In the morning hours of the UN Decade of the Ocean, the efflorescence of high-level marine governance and management discourses, instruments, and frameworks, sit alongside the accelerating pace of work in the marine social sciences in Oceania and beyond (McKinley et al. 2020). For instance, the recent 2050 Strategy for the Blue Pacific Continent report, which emerged out of the 51st Pacific Islands Forum meeting in Suva, 2022, engages with several themes that resonate with the special section, “A Sea of Connections,” including the notion of shared custodianship, that socio-ecological relations are diversely embedded in Pacific cultures and knowledges, a widespread epistemology endorsing a land-sea continuum, and the pervasiveness of a saltwater ontology. Indeed, the metaphor of a blue continent in the report title echoes Hau‘ofa’s sea of islands vision, discussed in relation to sovereignty and governance in the introduction to this collection. Present too is a tension between global extractive forces, identified as a creeping blue economy, and a determination to maintain, conserve, and foster local resources. The ocean (Ocean and Environment) is one of seven thematic areas identified in the Blue Pacific report. This incorporates a regional response to ocean-frontiering through strengthening sovereignty over maritime zones and advancing claims to the continental shelf—thereby evoking a subaltern, terraqueous territorialization (Foley and Mather 2019). Notably, community-scale sustainability and conservation efforts, cultural values and traditional knowledge are considered a ‘strategic pathway’ to address the degradation of marine ecosystems, pollution, species decline, and other hazards. Drawing on rich ethnographic inquiry, this collection thus intervenes at a crucial moment in Oceanic history when empowering local communities’ role in environmental and ecological governance is centred in national-to-regional political thought. Meanwhile, the Ocean itself has assumed a pivotal role in regional-to-global discourses as never previously (Laffoley et al. 2022). In these contexts, several currents running through the collection deserve highlighting.

To begin with, each article in this collection explores interspecies relations in marine environments, whether this be through a world-making assemblage approach in the context of conservation in a Vanuatuan village (Pascht 2022); a Foucauldian production of discourses and practices, success and failure, in local-based marine management in French Polynesia (Wencelius et al. 2022); Fijian perceptions and measurements of value attached to finfish and invertebrate catch in Kadavu province (Harding et al. 2022); the communicative agency of a keystone reef passage in New Caledonia (Breckwoldt et al. 2022); children’s construction of marine species and their ocean worlds in Fiji and New Caledonia (Fache et al. 2022); the relational ontology of multispecies lives in Fiji (Fache and Pauwels 2022) or the pivotal connection between customary chiefs and their fishing clans in turtle conservation efforts in Fiji (Kitololei et al. 2022).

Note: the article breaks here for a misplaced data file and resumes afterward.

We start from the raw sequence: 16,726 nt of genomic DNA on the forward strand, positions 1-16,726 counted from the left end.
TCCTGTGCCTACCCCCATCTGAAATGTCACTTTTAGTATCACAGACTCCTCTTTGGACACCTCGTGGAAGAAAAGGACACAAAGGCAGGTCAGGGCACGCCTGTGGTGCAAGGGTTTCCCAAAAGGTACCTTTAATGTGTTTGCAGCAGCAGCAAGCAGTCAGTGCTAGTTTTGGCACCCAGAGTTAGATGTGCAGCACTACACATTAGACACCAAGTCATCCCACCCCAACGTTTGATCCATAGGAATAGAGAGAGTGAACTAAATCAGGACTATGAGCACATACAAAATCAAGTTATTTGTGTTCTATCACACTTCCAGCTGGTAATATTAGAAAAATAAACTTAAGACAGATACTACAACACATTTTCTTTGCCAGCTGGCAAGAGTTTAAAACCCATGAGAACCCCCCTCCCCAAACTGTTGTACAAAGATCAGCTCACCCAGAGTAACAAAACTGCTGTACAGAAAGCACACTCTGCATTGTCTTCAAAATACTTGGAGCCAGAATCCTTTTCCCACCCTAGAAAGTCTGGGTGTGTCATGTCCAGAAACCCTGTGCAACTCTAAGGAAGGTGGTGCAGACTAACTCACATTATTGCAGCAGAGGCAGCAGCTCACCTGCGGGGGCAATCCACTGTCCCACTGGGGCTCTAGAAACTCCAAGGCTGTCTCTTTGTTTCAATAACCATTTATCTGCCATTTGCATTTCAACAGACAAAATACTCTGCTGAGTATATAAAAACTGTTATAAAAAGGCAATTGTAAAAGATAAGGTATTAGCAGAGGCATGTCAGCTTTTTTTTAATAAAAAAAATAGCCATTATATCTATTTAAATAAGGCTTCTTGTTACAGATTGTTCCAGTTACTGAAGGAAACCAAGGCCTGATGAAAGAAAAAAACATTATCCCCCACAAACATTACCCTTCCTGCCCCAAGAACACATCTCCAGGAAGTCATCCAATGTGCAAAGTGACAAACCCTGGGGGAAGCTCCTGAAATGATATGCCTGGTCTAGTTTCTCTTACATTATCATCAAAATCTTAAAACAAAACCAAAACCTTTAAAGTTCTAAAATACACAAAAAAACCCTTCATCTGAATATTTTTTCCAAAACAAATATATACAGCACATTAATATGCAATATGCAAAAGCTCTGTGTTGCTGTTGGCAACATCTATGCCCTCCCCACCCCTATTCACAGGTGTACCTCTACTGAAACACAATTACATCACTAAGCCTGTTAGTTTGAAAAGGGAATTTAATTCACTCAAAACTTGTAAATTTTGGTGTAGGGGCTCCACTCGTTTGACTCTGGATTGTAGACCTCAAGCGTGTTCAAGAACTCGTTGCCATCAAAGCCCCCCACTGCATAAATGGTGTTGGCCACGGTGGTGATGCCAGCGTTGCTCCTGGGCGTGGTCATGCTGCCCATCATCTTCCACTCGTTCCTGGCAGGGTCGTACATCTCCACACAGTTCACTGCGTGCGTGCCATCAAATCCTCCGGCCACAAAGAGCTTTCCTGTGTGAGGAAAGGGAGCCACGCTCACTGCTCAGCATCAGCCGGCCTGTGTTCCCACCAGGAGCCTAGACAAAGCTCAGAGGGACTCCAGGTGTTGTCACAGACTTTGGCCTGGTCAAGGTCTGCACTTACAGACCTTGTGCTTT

Evidence of diverse interspecies connectivities brings into focus a critical aspect of socio-ecological relations across the Pacific Islands, namely, that these are largely forged in the idiom of kinship. Attention to prior work in nearfield disciplines further illuminates what is, after all, at stake. For Kanaka Maoli (native Hawaiians), for instance, animals play a significant cosmological and political role, even though the category of animal is absent as a linguistic category. The most pertinent boundary, rather, concerns, “beings that have kino lau (… having many bodies—human and nonhuman) and beings that remain within a given body” (Goldberg-Hiller and Silva 2011, p. 431). After death, some people are transformed into non-human species, such as sharks, pigs or other creatures, becoming ancestors to their ‘ohana (extended family) and descendants. For Māori, such transfigurations manifest in eels, red fish, sting ray, dolphins, whales and other sea creatures, who appear periodically as taniwha, their wrath evoked if ecological logics are transgressed. That kinship ideologies mediate the relationship between humans and nature suggests that Pacific ecologies are imbued with expressions of intimacy, that an ethic of care be perceived as continuous between human and putatively ‘natural’ domains, or perhaps that the category of human personhood is more capacious and pluripotent than normatively imagined. The omni-presence of legal-personhood across global-corporate legal contexts should remind natural scientists that even western cultural ontologies are quite a bit more complex than often assumed.

Thus, in the Pacific settler colonial societies of Aotearoa and Hawai‘i, or across Oceania’s contexts, as the articles collected here amply demonstrate, there is little room left for surprise when other-than-Homo sapiens ancestors feature strongly in Indigenous and Oceanian engaged conservation and sustainability science, practice, or environmental justice claims. The failure to recognize and accommodate the profoundly felt, experienced, lived connectedness between communities and marine worlds in governance and management practices, or in settlements and other forms of reparations around past harms, owes a great deal to the inadequacy of much prior research to take such culturally grounded realities into account.